At about the same time that Verisign exited the Certificate Authority business, two significant innovations occurred - Bitcoin and Blockchains. Blockchains solved several problems inherent in Internet 2.0. The key one being centralization. Blockchains are immutable ledgers that can store data in a distributed (read: decentralized) fashion. Blockchain nodes (servers running blockchains) can synchronously connect together from anywhere on the internet (even from your personal laptop) and maintain the same copy of data. If a node is brought down, the blockchain still runs, because there are tens to thousands of other nodes still operating, each keeping an exact copy of the data they hold by constantly talking to each other and validating the data they hold through consensus algorithms. Data transactions are recorded on the chain with each digitally signed block containing a hash of the previous blocks. Altering any block in the chain would invalidate the digitally signed hashes, and the node holding the altered blockchain would be expelled from the team until it contained the correct chain, which the other nodes will immediately and happily provide it. Does this sound like uncensorable technology? A database immune from technological cancel-culture at a party that anyone can join. Blockchains also eliminate the need for third-party content approval. Content (transactions) between producer and consumer (or buyer and seller) are done through self-executing contracts that are coded into the blockchain. The chain is inherently artifically intelligent. The most obvious use of a distributed ledger, that cannot be altered, where transactions are assured through smart contracts, is in managing digital assets. Now there needs to be digital assets. (Enter Bitcoin.) In the interest of not turning the explanation of Web3 into a technobabble thesis on the intricacies of Bitcoin, the important takeaway from the contribution of Bitcoin to Web3 is that it removed the administration and management of a function that had only existed with governed centralized authorities (governments and banks), and placed the control of that function into the hands of artificial intelligence that could be owned by anyone with an internet connection. The final Internet 2.0 problem-solving box was checked. A new generation of startups formed when it was realized that a vast amount of internet services could be controlled directly by the consumers of those services. Companies began to form that created blockchains for file storage, blockchains for applications, privately-regulated blockchains, blockchains managing intellectual property, and hundreds of new financial currencies managed on blockchains. Even the functions of the centralized Internet naming authority (ICANN) could be switched to a blockchain. Governments worried. Banks worried. The largest and wealthiest corporations in the world, that had carved out a monopoly of centralized control of existing assets, worried, and continue to worry that a decentralized internet will take away their carved out thiefdoms. Yet, that is the foundation of Web3 and what Web3 will accomplish. It will rewrite the previously existing rules of the internet, and transfer power back into the hands of internet consumers. It won't happen quickly or painlessly. Expect an ugly fight for the next couple of years between the existing haves and the soon-to-be haves. Accusations of "illegality" will be thrown by both sides, along with countless levels of corporate lobbying and attenpted regulation.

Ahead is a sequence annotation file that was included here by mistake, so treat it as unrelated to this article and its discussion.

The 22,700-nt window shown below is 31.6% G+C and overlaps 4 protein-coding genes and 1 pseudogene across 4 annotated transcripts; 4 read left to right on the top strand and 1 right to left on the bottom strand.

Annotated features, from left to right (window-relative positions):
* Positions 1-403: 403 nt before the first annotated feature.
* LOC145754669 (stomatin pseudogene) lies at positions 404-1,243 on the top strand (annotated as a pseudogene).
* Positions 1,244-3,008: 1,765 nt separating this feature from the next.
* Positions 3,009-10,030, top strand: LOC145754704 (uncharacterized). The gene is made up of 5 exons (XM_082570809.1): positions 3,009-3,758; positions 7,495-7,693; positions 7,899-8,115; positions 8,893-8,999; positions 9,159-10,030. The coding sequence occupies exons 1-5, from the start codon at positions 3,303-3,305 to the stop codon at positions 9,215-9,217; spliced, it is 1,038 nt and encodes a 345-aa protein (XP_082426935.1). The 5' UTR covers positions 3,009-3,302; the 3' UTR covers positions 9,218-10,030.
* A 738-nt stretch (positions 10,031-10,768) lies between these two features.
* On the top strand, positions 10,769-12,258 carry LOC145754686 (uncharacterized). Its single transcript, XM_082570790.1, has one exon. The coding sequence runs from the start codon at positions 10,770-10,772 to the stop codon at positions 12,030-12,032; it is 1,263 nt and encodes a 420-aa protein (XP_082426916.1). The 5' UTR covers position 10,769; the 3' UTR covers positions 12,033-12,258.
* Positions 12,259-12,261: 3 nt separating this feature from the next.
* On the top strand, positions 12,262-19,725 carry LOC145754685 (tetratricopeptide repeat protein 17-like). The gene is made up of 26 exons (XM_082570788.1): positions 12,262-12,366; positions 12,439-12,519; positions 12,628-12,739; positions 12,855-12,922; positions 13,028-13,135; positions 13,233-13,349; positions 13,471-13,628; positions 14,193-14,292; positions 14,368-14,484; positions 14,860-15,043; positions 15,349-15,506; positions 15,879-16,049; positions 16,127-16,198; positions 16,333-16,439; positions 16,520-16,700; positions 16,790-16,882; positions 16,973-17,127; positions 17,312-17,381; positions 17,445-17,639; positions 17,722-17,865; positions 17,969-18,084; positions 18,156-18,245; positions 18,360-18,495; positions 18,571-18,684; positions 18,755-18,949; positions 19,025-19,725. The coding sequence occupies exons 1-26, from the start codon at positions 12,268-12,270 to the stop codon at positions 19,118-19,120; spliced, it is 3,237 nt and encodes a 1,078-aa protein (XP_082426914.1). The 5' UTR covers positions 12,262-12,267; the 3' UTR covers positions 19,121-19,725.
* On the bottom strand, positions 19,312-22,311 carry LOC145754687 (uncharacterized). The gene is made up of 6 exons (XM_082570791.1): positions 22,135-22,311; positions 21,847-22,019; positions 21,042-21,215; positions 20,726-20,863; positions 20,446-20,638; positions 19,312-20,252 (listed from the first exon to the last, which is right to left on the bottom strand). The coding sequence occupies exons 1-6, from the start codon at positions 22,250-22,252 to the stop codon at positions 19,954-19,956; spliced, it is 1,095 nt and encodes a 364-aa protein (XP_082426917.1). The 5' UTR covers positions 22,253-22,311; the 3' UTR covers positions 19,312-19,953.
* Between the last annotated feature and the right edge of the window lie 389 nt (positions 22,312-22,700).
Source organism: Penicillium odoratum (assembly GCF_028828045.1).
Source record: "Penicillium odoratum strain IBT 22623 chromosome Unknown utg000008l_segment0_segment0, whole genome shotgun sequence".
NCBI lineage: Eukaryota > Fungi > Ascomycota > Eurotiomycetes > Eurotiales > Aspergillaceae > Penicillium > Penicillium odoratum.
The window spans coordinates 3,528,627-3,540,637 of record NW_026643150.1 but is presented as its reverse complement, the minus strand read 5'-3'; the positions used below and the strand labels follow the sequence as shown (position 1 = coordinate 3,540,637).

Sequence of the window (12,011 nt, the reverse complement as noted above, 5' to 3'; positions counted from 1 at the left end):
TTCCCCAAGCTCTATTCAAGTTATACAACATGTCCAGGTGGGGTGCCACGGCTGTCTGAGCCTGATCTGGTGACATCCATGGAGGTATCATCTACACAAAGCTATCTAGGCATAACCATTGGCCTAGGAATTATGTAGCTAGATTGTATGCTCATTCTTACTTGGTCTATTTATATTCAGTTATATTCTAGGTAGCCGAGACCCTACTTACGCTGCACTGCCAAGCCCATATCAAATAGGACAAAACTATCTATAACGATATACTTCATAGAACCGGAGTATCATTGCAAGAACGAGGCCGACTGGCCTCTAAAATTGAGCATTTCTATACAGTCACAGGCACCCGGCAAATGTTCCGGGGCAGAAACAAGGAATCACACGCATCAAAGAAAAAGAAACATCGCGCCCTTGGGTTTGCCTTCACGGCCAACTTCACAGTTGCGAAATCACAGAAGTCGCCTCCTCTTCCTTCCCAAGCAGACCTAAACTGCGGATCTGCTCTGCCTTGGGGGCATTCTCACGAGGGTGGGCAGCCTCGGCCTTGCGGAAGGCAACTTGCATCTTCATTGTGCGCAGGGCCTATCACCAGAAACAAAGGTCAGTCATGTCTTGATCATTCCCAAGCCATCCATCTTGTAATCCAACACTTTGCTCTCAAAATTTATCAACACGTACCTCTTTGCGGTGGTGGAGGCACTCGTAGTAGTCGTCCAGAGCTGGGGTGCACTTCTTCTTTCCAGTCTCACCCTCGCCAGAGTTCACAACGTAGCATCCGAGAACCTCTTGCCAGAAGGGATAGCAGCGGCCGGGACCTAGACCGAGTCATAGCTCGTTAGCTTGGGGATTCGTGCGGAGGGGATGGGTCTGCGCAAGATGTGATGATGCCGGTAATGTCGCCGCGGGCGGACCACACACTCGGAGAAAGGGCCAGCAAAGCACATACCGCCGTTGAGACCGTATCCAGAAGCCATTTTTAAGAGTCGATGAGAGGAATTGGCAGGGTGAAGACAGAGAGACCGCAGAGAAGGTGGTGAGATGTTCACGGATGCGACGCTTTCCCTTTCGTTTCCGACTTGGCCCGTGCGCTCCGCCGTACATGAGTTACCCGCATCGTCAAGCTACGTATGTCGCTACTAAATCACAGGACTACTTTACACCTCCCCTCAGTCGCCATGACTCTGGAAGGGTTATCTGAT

How does DNS work on Web3?

    Buying domain names on the traditional internet was a costly venture with many limitations. ICANN was given a monopoly on regulating what top level domains were, and were not, allowed. .com, .net, and .org are the top level domains most people are familiar with. If you wanted a new top level domain created, it would have to meet ICANN's approval and they would charge you $185,000 US. As that amount is out of reach of most people, you are probably limited to owning a subdomain, such as mycompanyname.com. To lease that subdomain (on an annual basis), you will have to pay a registrar that has been granted the privilege to sell subdomains, and if the registrar or the government ever decides that they don't like your domain, they can take it away from you. In order to remove control of the DNS from a centralized authority, a new Web3 DNS protocol was developed on a distributed blockchain called Handshake.